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Japan aluminium industry fears U.S. trade action could lead to retaliation

The Japanese aluminum industry is concerned that any trading action in the U.S. aimed at blocking the import of the metal, may lead to excess demand in another location, and to cause a chain reaction of retaliation on the part of other countries.

26.Jul.17 3:11 PM
By Daria Zaytseva


Japan aluminium industry fears U.S. trade action could lead to retaliation

Trump's administration is determined to curb imports of aluminium and steel, using the law of 1962, which allows setting tariffs or quotas on imports, if national security is threatened.

The results of the review are still under consideration, but the move has been widely criticized by diplomats, who say that it runs the risk of retaliation and could undermine global trade, if the national security will become a recognized excuse for violating the rules of international trade.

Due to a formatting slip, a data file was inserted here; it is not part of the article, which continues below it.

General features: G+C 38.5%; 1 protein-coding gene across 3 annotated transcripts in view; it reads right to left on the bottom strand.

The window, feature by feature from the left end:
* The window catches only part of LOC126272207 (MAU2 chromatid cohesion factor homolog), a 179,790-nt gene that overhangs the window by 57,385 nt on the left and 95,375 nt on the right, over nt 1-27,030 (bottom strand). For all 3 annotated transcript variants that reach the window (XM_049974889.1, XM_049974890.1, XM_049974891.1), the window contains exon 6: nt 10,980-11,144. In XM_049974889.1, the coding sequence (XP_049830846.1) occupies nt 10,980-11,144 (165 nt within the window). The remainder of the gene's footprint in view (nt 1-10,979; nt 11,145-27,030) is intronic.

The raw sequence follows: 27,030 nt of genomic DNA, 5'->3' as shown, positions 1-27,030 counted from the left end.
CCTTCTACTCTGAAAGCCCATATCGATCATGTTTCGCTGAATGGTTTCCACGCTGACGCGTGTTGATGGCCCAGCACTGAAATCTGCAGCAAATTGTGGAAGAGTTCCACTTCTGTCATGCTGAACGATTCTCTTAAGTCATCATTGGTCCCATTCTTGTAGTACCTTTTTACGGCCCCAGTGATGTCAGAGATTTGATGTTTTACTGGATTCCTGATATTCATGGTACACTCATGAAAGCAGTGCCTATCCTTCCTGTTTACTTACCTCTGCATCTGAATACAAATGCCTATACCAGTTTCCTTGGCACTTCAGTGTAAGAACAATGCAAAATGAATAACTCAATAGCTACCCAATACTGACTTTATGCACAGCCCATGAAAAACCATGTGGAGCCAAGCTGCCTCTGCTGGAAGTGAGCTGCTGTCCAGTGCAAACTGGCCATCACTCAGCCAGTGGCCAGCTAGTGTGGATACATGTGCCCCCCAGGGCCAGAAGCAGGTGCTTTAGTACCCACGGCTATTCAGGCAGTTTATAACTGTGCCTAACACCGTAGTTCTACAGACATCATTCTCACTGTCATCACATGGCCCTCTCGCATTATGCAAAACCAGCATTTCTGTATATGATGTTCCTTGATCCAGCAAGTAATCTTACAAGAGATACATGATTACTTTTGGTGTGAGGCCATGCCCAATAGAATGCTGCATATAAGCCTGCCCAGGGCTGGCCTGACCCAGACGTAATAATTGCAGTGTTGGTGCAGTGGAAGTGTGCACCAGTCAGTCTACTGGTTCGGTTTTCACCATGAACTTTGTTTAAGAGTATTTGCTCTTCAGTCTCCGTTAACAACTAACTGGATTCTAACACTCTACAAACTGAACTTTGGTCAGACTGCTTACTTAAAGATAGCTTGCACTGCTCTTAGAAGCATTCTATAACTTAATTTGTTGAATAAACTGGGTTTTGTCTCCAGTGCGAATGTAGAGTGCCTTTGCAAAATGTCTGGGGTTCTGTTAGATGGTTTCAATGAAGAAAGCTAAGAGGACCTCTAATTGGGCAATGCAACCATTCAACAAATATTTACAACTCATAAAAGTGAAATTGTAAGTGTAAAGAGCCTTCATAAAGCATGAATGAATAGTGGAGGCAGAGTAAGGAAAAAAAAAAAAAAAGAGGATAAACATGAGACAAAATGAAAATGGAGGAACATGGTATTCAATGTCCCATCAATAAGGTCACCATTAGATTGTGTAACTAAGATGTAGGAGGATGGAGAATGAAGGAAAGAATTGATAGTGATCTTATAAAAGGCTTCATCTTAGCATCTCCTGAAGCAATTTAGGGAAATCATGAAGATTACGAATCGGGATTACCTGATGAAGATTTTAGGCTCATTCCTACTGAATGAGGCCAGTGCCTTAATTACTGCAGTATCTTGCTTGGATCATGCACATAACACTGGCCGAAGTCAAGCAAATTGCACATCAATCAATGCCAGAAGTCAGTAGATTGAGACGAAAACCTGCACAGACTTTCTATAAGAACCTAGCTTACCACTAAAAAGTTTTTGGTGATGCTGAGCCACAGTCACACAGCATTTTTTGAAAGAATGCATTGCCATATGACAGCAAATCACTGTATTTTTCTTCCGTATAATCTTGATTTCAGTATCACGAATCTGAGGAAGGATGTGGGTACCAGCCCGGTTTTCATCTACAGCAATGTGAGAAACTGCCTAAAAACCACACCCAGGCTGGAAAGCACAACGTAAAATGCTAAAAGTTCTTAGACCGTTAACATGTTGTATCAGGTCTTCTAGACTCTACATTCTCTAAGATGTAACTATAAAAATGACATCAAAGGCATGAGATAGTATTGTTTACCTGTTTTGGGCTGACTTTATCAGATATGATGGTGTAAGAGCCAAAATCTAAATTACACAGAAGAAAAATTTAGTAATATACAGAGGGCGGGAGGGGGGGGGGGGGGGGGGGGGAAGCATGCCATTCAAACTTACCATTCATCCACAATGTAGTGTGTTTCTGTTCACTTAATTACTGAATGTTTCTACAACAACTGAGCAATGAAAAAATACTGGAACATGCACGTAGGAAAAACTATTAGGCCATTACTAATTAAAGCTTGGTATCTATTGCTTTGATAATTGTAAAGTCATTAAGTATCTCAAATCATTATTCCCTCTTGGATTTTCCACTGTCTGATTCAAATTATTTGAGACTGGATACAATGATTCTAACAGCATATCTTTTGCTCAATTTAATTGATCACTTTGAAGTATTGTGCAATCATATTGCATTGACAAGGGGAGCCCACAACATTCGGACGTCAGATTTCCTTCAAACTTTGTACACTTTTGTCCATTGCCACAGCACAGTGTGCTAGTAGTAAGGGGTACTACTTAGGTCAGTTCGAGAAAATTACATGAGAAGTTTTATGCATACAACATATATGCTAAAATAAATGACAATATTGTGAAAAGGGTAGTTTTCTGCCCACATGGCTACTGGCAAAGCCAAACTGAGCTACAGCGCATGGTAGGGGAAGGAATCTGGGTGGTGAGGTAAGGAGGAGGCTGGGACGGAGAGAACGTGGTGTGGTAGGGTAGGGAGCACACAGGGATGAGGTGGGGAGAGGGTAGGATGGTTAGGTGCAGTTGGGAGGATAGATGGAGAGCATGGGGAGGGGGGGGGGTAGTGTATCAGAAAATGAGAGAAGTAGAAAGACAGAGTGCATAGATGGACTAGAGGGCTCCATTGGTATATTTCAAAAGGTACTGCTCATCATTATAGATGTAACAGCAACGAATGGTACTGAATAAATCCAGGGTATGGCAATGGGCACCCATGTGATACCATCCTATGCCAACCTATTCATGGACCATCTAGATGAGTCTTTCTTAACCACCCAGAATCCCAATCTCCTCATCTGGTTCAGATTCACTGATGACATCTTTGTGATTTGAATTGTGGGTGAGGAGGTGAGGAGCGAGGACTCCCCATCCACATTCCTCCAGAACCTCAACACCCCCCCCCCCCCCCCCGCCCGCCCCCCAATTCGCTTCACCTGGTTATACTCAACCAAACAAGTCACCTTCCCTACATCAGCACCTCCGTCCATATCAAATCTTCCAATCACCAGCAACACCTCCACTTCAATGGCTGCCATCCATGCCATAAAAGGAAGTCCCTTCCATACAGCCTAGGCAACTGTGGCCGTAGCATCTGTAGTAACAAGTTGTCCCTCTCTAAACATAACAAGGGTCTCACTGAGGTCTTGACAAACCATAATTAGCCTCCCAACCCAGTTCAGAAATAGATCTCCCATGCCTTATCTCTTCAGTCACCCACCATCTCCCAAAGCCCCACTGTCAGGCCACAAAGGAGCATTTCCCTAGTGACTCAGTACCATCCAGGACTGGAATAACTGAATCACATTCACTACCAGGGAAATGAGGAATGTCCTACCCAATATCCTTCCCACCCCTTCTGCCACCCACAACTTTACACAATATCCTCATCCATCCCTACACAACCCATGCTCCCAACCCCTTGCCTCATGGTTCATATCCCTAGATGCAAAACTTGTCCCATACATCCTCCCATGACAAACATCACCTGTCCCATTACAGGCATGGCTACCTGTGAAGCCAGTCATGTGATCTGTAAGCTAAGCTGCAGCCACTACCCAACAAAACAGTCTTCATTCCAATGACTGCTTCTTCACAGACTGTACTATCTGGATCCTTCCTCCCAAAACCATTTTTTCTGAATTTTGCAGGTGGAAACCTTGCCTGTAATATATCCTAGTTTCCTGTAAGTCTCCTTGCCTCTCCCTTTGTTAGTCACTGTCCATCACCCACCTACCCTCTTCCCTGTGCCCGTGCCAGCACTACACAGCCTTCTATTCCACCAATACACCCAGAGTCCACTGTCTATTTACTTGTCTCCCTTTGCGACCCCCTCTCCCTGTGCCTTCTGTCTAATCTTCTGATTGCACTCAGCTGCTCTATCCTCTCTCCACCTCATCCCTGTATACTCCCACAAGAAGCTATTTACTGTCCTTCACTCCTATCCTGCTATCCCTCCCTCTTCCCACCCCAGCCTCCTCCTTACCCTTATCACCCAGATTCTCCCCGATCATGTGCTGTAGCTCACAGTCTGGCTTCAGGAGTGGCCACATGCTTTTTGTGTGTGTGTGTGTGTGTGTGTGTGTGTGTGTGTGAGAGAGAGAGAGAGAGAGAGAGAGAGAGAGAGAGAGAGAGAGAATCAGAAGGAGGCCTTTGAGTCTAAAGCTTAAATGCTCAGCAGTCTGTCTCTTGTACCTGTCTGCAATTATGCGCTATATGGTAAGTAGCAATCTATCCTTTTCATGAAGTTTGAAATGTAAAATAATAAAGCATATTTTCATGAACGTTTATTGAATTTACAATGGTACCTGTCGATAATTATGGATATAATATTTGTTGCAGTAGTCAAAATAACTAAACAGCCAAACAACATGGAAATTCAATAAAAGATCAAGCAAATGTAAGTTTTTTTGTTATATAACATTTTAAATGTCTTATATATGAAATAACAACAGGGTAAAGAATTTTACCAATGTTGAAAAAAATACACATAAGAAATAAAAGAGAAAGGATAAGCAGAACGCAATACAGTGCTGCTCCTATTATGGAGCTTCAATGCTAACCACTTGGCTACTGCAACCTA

"Direct impact to Japan may be limited given the small portion of its exports that go to the U.S. market, but a possible battle among many other nations to exclude imports would be the biggest threat to free trade," Mitsuru Okada, the new chairman of the Japan Aluminium Association told a small group of reporters.

Japan, which produces about 2 million tonnes of rolled and extruded aluminium products a year, exported nearly 250,000 tonnes of those products in 2016.

About 10% of the exported material went to the U.S., according to the nation's trade data.

Okada also expressed concern about the excessive aluminum capacity in top producer China, indicating the growing demand for bullion local aluminum producers, which are rapidly expanding production capacity.

This year, aluminum prices rose more than 10%, partly due to the reduction of capacity in China. Benchmark rates were approximately $1,943 per ton on Wednesday.

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